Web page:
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Mims has served on various boards including the Board of Lead Virginia, the Board of Richmond Behavioral Health Arthritis, the Board of Governors of the Virginia Bar Association, and the Board of Voices for Virginia’s Children.

Associate Justice Glen A. Severson

Chief Justice Lawton R. Nuss

Severson was born on March 9, 1949. He served in the South Dakota Air National Guard from 1967-1973. Severson also enrolled in the University of South Dakota where he was a member of the Alpha-Gamma chapter of Lambda Chi Alpha. He graduated with a Bachelor of Science degree in 1972 and went on to receive his Juris Doctor from the University of South Dakota School of Law in 1975.

(Kansas 1975)

Kansas Supreme Court Nuss was born in Salina, Kansas, in 1952. He attended the University of Kansas on a Naval Reserve Officers Training Corps scholarship. While an undergraduate at the University of Kansas he joined the Zeta-Iota chapter of Lambda Chi Alpha. Upon graduation Nuss was commissioned as a second lieutenant in the United States Marine Corps. After his discharge from the military in 1979, Nuss earned his law degree from the University of Kansas in 1982. Nuss went on to practice law at the firm of Clark, Mize & Linville Chartered for the subsequent 20 years. While in private practice Nuss became involved with various organizations including the Kansas Association of Defense Counsel, the Salvation Army Advisory Board, the Board of Trustees of St. John’s Military School, the Board of Directors of the Salina Child Care Association, and the Board of Advisors of the Coronado Area Council of Boy Scouts. Under Governor Bill Graves, Nuss was appointed to the Kansas Supreme Court in August 2002. He was the first individual in more than 20 years to be appointed to the Kansas Supreme Court directly from a private law firm. He became the chief justice in 2010. His current term lasts until 2016.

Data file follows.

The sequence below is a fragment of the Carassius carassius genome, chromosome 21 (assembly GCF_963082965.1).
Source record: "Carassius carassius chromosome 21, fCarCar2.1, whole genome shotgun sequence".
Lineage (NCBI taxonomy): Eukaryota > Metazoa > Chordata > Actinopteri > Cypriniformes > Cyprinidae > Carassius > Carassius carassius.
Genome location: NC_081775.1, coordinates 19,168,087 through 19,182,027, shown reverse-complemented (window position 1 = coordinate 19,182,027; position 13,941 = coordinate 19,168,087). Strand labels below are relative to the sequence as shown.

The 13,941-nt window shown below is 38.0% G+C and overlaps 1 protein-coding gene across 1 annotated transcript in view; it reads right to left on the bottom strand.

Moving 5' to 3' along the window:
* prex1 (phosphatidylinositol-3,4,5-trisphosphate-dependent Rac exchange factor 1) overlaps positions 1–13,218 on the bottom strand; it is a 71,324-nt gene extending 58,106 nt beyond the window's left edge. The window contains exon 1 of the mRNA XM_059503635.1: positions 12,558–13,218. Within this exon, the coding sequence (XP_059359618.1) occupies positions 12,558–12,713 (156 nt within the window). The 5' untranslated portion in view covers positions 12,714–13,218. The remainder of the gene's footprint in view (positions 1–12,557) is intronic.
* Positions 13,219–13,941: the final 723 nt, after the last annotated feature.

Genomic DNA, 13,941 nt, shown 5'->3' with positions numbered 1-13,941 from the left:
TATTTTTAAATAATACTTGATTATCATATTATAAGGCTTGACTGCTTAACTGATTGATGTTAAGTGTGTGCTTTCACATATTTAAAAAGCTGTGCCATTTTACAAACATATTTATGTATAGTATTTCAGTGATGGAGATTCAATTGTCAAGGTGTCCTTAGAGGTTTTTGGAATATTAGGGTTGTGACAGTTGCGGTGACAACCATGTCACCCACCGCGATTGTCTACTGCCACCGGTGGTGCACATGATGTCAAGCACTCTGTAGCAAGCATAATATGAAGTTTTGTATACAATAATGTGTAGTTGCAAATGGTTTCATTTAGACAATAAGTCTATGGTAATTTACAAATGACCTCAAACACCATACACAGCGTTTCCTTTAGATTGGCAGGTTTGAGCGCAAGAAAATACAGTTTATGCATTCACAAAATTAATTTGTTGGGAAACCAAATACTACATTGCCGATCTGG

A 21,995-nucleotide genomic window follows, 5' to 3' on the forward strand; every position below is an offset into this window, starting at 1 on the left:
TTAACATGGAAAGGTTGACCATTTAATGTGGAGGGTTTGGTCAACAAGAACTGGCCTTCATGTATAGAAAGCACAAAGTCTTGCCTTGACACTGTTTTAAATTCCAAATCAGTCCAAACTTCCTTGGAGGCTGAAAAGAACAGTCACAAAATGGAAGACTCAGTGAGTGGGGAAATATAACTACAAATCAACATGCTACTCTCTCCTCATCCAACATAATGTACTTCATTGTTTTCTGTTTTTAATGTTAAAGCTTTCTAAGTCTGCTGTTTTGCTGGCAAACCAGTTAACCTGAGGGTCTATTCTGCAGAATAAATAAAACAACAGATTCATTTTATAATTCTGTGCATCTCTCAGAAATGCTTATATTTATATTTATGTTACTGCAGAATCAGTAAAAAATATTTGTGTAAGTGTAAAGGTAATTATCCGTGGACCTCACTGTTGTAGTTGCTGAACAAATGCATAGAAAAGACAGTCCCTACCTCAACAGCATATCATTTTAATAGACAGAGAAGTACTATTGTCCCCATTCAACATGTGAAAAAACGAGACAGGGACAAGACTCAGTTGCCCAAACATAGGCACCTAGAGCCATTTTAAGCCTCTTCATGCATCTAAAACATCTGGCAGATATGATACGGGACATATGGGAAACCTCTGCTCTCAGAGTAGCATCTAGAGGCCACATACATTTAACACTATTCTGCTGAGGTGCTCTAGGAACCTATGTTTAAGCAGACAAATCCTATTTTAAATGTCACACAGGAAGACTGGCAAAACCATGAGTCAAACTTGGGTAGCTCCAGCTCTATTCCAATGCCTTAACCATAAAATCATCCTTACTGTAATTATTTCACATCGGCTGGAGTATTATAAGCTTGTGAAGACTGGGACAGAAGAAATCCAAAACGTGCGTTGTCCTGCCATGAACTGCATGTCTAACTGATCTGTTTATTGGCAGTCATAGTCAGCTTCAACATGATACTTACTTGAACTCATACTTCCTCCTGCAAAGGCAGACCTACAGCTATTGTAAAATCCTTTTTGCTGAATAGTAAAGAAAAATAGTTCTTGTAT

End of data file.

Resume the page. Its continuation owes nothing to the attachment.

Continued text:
(South Dakota 1972)

South Dakota Supreme Court

In 1975 he began serving as Deputy State’s Attorney for Beadle County, South Dakota. Between 1977 and 1992 Severson served as the Huron City Attorney and was also a member of the Fingerson and Severson law firm. In 1993 he was appointed as a judge for the Second Circuit of South Dakota. Severson became the Presiding Judge of the Second Circuit in 2002. Severson was appointed to the South Dakota Supreme Court by Governor Mike Rounds in 2009. He was sworn in as South Dakota’s forty-eighth supreme court justice. Severson is up for a retention election this year. He has served with various associations throughout his legal career including the American Bar Association, the South Dakota Bar Association, the Second Circuit Bar Association, and the South Dakota Board of Water and Natural Resources. Severson and his wife, Mary, have two adult children, Thomas and Kathryn.